The other day, while returning from Mumbai to New Delhi, I saw that a flight to Goa was boarding at the gate next to mine. A strange urge to jump gates came upon me, for every year at this time, the dreary North Indian winter makes my blood sing for the Konkan Coast.
Of course, I had to board the Delhi flight but spent the next two hours pleasantly daydreaming about my favourite winter destination: Benaulim in Goa. Far from the madding crowds of north Goa, but replete with the sun, sand and shacks that one associates with a good old-fashioned beach vacation, Benaulim is one of those rare Goan villages with more starfish than holidaymakers. And since we have returned to it time and again, it offers what more novel holiday destinations can never do — complete freedom from sightseeing.
Much of Benaulim, including the local citizenry, is reminiscent of Mario Miranda’s sketches. There’s Pascal, the mustachioed taxi driver who careens down the village’s narrow lanes in his white Maruti van with fearless abandon, while his hapless passengers cling to the doors, windows or each other — depending on what they can get their hands on. We’ve often felt that whoever taught him to drive omitted to tell him about brakes. His good humour and sangfroid, though, are unfailing, and he’s helped us look for fruit bats, frisbees and public toilets with equal gusto.
Once Pascal took me to his house where his nearly blind father sat outside knotting fishnets and his mother was cooking up a storm in the kitchen. “Never use store-bought coconut milk,” said she when I asked how her curries tasted so good. I watched wonderingly as the frail old lady decapitated a coconut with deadly ease, using a scary-looking appliance from her kitchen arsenal. Other weapons included the deceptively beautiful red chilly garlands hanging in her kitchen.
Goans love to flavour their fiery curries with these chillies. So did she, I realised, as I saw her bung in a couple of dozen into her mortar, grind them into a virulent red paste with vinegar, and upturn the whole lot into what looked like a really small pot of fish curry.
Benaulim is wonderful for aimless ambling, especially early mornings and late evenings when the sun isn’t too strong. We’d walk along the beach till the sun became too strong before venturing inland to shadier lanes. Often, we’d see fishermen spread their odiferous catch out to dry on the road. The salted fish would glisten like the sea, but so smelly that we’d have to rush past, gasping for air.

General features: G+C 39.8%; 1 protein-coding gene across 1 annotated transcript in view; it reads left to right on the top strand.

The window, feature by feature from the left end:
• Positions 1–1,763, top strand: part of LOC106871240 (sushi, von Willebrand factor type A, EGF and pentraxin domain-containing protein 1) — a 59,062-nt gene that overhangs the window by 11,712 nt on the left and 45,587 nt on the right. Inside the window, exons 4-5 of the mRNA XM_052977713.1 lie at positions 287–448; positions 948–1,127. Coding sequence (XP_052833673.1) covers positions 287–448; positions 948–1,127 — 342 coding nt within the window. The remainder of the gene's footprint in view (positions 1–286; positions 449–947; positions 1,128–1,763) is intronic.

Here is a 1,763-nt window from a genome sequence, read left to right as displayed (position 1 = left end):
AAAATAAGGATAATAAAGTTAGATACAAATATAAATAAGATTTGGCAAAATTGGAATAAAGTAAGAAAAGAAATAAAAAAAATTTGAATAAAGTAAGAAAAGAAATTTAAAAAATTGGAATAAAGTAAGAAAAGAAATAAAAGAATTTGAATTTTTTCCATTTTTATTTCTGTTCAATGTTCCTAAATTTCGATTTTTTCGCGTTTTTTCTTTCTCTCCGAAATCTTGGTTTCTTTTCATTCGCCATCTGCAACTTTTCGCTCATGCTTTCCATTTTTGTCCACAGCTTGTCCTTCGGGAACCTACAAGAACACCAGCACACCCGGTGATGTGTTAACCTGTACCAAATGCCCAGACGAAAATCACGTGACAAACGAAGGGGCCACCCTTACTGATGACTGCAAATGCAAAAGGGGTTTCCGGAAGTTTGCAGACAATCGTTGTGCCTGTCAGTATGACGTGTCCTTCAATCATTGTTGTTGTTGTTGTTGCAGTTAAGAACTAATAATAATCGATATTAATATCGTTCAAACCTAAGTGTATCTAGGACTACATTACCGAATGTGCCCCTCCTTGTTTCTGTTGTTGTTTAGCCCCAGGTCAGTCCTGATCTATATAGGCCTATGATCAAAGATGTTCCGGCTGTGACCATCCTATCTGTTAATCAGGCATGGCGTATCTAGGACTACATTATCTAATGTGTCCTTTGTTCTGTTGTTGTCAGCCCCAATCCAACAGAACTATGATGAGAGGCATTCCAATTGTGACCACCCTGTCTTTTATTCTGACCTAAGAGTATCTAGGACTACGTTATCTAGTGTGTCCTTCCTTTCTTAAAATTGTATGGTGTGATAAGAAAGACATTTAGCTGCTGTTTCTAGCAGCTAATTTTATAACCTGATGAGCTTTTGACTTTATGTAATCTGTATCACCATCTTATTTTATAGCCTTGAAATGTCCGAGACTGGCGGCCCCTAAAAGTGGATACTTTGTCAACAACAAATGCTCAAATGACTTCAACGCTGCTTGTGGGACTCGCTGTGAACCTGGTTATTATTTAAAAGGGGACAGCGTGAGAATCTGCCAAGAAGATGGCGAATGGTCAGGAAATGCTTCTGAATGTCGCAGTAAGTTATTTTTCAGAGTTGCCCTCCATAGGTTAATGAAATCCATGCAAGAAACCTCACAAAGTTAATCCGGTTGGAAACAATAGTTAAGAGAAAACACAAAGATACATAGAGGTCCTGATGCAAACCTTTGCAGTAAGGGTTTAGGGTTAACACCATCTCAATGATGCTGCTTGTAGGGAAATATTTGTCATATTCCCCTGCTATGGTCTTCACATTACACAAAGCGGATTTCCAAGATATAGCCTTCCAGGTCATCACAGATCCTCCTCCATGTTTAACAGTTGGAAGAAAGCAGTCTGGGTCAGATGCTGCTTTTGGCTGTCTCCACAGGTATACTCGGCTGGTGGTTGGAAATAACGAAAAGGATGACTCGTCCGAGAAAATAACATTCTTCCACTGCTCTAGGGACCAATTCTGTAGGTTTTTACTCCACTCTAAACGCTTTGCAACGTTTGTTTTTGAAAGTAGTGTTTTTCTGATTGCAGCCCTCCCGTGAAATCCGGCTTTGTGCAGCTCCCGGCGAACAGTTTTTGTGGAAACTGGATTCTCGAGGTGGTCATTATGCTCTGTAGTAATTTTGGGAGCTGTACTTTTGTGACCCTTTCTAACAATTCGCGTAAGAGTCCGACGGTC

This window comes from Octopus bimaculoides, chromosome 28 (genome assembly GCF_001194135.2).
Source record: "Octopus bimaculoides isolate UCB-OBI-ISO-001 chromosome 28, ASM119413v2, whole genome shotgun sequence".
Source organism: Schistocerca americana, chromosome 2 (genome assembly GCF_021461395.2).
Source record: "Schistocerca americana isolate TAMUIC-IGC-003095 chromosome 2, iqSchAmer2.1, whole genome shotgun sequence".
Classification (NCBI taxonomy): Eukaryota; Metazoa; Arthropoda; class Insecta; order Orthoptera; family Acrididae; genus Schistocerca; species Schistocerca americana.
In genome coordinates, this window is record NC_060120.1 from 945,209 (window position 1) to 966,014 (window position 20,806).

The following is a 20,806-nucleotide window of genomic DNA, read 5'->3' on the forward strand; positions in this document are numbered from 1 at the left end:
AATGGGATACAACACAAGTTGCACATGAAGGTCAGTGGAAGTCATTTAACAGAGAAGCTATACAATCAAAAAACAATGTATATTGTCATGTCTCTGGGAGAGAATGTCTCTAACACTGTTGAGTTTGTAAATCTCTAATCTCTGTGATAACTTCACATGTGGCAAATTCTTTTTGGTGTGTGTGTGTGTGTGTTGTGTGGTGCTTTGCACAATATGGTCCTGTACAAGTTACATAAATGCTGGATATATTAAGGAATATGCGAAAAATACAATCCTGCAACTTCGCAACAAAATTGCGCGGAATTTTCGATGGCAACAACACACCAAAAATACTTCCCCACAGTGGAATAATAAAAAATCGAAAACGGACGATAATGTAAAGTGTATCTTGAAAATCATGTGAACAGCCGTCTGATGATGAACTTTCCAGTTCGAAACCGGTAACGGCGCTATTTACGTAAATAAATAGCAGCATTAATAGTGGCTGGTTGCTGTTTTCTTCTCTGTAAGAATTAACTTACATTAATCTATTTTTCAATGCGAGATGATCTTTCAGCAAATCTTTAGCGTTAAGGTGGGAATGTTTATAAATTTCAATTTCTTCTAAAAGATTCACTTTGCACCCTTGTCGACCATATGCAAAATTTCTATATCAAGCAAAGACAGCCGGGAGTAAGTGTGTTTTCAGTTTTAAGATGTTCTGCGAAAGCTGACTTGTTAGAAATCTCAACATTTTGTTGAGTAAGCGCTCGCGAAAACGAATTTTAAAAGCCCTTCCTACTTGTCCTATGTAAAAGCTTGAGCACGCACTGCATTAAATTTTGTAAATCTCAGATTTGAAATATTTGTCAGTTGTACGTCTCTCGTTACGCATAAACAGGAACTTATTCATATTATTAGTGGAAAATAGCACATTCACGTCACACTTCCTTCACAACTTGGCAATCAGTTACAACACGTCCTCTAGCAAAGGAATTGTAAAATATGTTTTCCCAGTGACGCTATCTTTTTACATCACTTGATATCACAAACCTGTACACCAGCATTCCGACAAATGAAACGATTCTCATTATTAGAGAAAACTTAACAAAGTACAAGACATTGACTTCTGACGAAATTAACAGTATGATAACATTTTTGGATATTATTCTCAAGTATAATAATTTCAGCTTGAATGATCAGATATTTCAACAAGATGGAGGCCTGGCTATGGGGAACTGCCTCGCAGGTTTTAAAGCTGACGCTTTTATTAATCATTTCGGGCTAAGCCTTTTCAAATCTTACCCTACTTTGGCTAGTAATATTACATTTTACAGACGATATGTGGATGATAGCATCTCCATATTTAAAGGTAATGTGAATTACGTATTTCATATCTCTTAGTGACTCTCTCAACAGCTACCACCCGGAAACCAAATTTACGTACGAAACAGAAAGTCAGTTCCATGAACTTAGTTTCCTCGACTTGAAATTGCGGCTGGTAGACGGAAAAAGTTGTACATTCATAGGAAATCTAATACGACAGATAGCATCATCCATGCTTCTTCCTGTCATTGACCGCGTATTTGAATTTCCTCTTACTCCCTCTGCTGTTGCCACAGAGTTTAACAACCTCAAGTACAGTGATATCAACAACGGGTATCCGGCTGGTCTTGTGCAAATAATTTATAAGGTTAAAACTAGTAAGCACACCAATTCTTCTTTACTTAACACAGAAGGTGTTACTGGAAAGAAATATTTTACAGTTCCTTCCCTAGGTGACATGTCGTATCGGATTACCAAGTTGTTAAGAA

Often, we’d wind up in the 400-year-old Benaulim church. An old friar here once told us how when this was the only church for miles, brides used to arrive rather ignominiously on bullock carts dressed in their finery, while the rest of the wedding procession sweated it out on foot.
Most of our morning walks ended with breakfast, fresh papaya and chikoo washed down with some of that coconut water that Benaulim is so well known for. I’ve never been able to get enough of it, even though Pascal told me that the local coconuts are so sweet because they’ve been fertilised by fish guts thrown in palm groves by generations of fishermen.
My reverie was interrupted by a stewardess wheeling a trolley of cardboard-like airline food and I recalled the everyday feasts we had in Benaulim. Invariably, while we ate dinner on the beach, carolers would pause from table to table, singing “Jingle Bells” and “White Christmas” in thick Konkan accents.
Two hours later, when I reached home, a familiar aroma wafted to me. “We’ve been missing the beach in this dreary weather, so decided to get Goan fish curry made for dinner,” said the kids. Great minds think alike, I thought as I sank into my chair, closed my eyes and tasted a tiny little taste of the place I’d spent the evening dreaming about.